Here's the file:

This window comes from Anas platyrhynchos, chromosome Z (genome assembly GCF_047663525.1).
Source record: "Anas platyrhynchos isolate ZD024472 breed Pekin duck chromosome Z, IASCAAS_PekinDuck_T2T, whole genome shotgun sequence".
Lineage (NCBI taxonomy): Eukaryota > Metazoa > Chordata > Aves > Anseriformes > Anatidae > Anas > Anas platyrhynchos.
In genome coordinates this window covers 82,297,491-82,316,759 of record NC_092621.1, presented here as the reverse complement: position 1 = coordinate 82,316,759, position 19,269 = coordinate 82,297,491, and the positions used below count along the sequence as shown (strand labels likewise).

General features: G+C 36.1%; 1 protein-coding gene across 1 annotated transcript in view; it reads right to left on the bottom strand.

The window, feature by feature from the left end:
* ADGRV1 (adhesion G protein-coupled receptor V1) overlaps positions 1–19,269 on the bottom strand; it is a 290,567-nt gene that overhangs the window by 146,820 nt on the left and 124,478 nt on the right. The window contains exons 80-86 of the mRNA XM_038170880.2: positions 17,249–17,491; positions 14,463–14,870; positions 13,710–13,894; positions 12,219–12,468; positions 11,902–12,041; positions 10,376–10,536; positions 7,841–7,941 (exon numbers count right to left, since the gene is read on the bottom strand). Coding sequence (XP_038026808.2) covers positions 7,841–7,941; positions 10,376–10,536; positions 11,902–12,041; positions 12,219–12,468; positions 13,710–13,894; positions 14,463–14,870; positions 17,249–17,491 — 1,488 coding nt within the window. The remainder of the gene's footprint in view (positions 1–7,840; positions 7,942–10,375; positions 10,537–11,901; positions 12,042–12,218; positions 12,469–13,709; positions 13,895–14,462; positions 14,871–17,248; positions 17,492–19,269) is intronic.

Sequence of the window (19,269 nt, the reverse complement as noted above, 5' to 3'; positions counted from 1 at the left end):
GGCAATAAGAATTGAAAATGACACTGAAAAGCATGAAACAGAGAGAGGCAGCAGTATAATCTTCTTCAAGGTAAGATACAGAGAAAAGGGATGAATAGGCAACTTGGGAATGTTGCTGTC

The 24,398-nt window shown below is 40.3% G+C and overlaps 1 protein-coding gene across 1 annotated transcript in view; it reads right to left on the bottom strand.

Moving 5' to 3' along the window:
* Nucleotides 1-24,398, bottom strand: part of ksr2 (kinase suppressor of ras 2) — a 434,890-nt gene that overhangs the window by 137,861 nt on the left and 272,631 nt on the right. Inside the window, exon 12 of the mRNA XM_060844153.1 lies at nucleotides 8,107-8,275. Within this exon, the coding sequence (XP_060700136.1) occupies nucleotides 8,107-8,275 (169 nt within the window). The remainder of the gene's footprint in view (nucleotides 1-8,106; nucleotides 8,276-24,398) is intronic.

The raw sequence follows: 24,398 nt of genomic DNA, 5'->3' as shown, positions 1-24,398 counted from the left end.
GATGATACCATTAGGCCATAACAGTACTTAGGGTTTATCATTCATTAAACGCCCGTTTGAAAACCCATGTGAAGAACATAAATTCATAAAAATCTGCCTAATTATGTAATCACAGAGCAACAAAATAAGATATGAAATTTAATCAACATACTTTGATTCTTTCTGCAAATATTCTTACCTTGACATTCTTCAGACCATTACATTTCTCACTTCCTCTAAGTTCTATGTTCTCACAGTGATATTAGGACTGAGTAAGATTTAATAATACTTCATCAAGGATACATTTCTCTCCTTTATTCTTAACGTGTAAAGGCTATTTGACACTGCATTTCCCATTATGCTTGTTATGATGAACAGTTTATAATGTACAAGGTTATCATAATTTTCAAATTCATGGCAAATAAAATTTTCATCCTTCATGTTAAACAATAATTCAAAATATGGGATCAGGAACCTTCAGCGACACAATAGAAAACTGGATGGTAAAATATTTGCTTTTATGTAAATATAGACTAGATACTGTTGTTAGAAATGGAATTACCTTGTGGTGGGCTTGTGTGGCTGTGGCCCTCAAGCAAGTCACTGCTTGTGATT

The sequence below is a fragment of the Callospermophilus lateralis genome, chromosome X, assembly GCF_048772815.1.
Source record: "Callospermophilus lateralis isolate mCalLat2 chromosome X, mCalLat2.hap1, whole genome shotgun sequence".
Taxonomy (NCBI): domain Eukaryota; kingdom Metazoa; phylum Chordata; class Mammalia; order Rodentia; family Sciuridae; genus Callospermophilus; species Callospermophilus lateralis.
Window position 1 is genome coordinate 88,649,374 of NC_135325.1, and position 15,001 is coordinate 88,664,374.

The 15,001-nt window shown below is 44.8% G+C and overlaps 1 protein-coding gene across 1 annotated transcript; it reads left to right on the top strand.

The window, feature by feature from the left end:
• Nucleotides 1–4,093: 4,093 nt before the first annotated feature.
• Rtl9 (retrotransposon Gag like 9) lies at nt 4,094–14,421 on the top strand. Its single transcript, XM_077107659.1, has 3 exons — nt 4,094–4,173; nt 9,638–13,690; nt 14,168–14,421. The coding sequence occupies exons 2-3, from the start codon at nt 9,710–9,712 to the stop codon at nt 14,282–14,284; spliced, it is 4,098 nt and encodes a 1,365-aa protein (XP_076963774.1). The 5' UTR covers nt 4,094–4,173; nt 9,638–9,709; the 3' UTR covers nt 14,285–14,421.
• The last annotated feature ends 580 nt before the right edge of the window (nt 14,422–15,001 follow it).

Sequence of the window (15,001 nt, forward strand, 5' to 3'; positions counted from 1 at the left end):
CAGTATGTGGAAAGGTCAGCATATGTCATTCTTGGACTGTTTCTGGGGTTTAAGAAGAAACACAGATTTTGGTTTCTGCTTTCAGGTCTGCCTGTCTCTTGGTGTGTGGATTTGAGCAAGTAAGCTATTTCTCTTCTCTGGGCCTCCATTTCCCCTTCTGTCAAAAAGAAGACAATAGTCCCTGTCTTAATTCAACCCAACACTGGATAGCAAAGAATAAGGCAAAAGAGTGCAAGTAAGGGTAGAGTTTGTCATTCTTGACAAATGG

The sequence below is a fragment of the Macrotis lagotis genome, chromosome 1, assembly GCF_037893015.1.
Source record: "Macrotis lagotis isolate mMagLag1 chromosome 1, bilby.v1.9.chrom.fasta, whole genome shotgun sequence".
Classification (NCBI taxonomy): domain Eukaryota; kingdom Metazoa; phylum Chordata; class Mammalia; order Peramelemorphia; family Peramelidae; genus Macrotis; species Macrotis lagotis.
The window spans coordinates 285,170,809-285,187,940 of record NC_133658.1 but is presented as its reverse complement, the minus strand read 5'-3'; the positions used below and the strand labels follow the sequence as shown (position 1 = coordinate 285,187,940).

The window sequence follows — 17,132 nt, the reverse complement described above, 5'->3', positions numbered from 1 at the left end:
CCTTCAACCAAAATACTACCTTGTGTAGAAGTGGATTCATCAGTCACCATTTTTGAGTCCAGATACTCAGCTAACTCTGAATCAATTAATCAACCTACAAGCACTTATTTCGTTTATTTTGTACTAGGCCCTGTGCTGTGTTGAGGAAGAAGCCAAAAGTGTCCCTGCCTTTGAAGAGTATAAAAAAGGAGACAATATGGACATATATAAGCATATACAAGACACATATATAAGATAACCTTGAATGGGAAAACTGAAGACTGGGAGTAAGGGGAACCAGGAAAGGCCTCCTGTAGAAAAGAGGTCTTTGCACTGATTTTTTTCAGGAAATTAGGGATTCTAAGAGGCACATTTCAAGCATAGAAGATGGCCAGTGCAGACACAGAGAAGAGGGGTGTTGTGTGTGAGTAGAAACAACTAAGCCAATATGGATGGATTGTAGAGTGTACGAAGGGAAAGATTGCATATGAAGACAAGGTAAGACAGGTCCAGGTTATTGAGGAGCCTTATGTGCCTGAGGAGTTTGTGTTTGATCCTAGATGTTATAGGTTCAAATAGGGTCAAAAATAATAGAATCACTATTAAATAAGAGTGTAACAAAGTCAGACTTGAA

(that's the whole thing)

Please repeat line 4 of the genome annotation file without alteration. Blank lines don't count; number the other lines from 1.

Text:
In genome coordinates this window covers 82,297,491-82,316,759 of record NC_092621.1, presented here as the reverse complement: position 1 = coordinate 82,316,759, position 19,269 = coordinate 82,297,491, and the positions used below count along the sequence as shown (strand labels likewise).